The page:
Even if you're unphased by this avoidance of the genre's casual violence, Ooblets is, quite simply, one of the best-made games in the genre regardless. With a tantalizing XP system, virtually all actions big and small, from chatting with neighbors to completing quests to even something as common as picking or planting crops, earns you XP.
As you level up, you can spend Wishies to improve your character by giving them more energy in the day, or expanding their farmhouse, or even introducing new types of Ooblets to town, among a growing list of other features.
Farming is much more engaging and speedier than many games like it too. With the hold of a button, you transfer into gardening mode, and your crop space becomes a grid for you to work on. This system seamlessly allows you to clean up the backyard, plant, and harvest in no time, all the while making it so it feels decisively yours. Everything goes just the way you want it, and the UI helps you know exactly what your plants need, be it time or water or the clearing of some encroaching weeds.
While initial customization options are purposely sparse, you'll soon unlock a wealth of options for your hair, clothes, and farmhouse, meaning the sim-like aspect of living the life you want is present as well. I haven't grappled with those elements too much yet in my 10 or so hours, but a look at the stores tells me they run quite deep. I'm eager to turn my brown shack into a party pad for dancing Ooblets in due time.
As this is early access, I expected bugs — the game even reminds you of this when you load it up — and yet, I didn't find anything too problematic. The worst case I saw was when one of my crops disappeared. That happened once. Other than that, the UI does trip on itself at times, with descriptions of items overwriting some other icons in a way that feels unpolished.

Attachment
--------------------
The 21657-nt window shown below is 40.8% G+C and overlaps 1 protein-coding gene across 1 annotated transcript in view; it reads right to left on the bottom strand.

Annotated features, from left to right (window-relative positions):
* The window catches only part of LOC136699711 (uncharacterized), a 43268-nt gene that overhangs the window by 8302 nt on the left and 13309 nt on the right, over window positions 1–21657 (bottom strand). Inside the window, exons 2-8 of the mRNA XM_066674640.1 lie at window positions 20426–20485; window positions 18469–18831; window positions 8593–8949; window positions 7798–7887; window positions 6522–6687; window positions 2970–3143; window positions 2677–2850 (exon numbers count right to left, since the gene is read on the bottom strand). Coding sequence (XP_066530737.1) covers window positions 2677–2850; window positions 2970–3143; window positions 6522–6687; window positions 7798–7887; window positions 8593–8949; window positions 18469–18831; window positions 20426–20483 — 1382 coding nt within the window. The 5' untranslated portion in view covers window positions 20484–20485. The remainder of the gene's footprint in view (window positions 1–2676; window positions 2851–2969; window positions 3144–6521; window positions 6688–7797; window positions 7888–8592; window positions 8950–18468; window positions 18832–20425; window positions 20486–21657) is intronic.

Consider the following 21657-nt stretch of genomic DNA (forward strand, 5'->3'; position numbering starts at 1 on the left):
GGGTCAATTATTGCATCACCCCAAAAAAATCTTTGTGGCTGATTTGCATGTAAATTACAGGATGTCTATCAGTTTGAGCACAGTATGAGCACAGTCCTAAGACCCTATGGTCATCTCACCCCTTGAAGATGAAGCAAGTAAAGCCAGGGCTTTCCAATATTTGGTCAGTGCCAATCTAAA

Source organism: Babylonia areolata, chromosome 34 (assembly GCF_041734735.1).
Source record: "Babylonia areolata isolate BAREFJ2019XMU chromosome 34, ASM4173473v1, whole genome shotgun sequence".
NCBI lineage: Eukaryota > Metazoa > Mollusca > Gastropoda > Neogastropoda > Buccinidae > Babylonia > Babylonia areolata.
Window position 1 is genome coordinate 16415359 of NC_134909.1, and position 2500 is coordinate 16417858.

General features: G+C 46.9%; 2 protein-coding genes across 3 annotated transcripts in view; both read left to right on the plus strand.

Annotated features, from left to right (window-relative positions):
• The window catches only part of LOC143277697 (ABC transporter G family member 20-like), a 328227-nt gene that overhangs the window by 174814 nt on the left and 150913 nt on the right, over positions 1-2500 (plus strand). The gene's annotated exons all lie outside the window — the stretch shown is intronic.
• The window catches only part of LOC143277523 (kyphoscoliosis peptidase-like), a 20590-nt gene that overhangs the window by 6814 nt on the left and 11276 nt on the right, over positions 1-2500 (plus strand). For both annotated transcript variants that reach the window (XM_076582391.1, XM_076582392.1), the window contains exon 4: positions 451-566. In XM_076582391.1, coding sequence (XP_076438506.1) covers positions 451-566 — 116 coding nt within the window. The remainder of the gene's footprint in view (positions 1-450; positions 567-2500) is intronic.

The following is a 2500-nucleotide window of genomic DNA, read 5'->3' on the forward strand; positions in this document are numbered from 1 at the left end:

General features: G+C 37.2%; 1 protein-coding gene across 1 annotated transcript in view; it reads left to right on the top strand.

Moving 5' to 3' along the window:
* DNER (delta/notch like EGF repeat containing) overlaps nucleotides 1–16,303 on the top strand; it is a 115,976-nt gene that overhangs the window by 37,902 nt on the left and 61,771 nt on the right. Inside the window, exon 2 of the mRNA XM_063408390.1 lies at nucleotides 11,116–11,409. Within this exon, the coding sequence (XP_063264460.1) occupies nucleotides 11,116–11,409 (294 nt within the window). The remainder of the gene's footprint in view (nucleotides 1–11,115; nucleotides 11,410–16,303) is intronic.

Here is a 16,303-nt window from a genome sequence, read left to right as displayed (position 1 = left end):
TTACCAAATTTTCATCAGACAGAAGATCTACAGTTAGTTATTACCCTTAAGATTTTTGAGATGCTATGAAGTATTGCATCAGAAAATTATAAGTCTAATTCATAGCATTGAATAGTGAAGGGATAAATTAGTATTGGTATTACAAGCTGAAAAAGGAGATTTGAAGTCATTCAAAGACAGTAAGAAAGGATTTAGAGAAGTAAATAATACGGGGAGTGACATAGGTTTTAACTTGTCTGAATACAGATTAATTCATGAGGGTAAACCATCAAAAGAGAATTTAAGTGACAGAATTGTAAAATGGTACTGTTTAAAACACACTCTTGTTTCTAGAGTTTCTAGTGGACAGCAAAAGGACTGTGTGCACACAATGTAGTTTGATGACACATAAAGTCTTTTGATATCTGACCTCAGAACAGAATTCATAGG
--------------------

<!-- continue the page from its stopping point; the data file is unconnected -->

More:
The quick-access inventory is a key feature, but it needs to be brushed up a bit too, as moving things into it can get clunky in the full inventory menu thanks to that aforementioned issue with your item descriptions. I've seen somewhat regular clipping too, usually when you enter a store or a home. My wife witnessed one character running on the walls of their home, but I only heard this one secondhand.
Ooblets Early Access Review — The Bottom Line (So Far)
- Unprecedented respect for its creatures
- Engaging XP system keeps you chasing great rewards and upgrades
- Adorable, funny world full of color
- Smart gardening system keeps those mechanics fun, never dull
- Ample secrets to discover, friends to make
- Dance battles bring rewarding turn-based combat without the casual violence
- Unclear today what the endgame may look like
- Bugs are along for the ride in early access, as expected
In addition to bugs, I'm wondering what the pull may look like after many more hours. Some farm life games have a clear endpoint, while others go on forever. With so much scripted content, Ooblets seems to fall in the first category, so I wonder how long its tail will be at launch, but the journey so far has been awesome. I wouldn't mind a finite amount of story and exploring to do, so long as the rest is as fun as it has been so far.
After four years of clearly hard work, Ooblets feels like it's hardly an "early access" game at all. I've seen plenty of games launch in worse states than this pre-release title has done today, and that makes for an exciting starting place. When Ooblets exits early access, I'll offer my final verdict including a score and some renewed thoughts as needed, but for today, even as it's not officially out, it's absolutely my new frontrunner for Game of the Year.
We'll see how the year shakes out, but one distinction I'm quite comfortable awarding it even today is perhaps a more important one; for so many reasons, Ooblets is the greatest non-violent game of the generation.
[Note: An early access copy of Ooblets was provided by Glumberland for the purpose of this early access review.]